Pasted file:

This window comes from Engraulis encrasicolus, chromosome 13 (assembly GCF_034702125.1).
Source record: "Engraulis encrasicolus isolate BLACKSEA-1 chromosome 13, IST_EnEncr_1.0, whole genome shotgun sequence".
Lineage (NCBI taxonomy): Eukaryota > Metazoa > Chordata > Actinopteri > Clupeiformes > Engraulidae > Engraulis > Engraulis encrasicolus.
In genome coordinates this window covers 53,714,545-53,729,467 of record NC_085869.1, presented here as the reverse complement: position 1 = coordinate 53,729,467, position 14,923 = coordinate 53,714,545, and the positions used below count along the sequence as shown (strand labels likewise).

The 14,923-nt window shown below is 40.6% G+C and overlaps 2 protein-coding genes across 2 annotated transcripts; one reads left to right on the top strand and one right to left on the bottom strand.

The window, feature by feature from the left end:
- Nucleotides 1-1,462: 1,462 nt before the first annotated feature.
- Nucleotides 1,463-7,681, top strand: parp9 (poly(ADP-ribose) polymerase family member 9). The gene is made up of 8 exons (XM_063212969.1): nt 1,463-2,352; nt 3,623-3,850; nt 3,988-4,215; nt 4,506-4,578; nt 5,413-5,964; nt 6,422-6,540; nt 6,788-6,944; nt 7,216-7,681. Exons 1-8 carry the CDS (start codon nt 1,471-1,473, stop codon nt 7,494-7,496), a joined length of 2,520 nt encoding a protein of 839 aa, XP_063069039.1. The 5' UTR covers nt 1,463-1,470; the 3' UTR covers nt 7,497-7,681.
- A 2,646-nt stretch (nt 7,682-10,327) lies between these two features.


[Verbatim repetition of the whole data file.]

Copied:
This window comes from Engraulis encrasicolus, chromosome 13 (assembly GCF_034702125.1).
Source record: "Engraulis encrasicolus isolate BLACKSEA-1 chromosome 13, IST_EnEncr_1.0, whole genome shotgun sequence".
Lineage (NCBI taxonomy): Eukaryota > Metazoa > Chordata > Actinopteri > Clupeiformes > Engraulidae > Engraulis > Engraulis encrasicolus.
In genome coordinates this window covers 53,714,545-53,729,467 of record NC_085869.1, presented here as the reverse complement: position 1 = coordinate 53,729,467, position 14,923 = coordinate 53,714,545, and the positions used below count along the sequence as shown (strand labels likewise).

The 14,923-nt window shown below is 40.6% G+C and overlaps 2 protein-coding genes across 2 annotated transcripts; one reads left to right on the top strand and one right to left on the bottom strand.

The window, feature by feature from the left end:
- Nucleotides 1-1,462: 1,462 nt before the first annotated feature.
- Nucleotides 1,463-7,681, top strand: parp9 (poly(ADP-ribose) polymerase family member 9). The gene is made up of 8 exons (XM_063212969.1): nt 1,463-2,352; nt 3,623-3,850; nt 3,988-4,215; nt 4,506-4,578; nt 5,413-5,964; nt 6,422-6,540; nt 6,788-6,944; nt 7,216-7,681. Exons 1-8 carry the CDS (start codon nt 1,471-1,473, stop codon nt 7,494-7,496), a joined length of 2,520 nt encoding a protein of 839 aa, XP_063069039.1. The 5' UTR covers nt 1,463-1,470; the 3' UTR covers nt 7,497-7,681.
- A 2,646-nt stretch (nt 7,682-10,327) lies between these two features.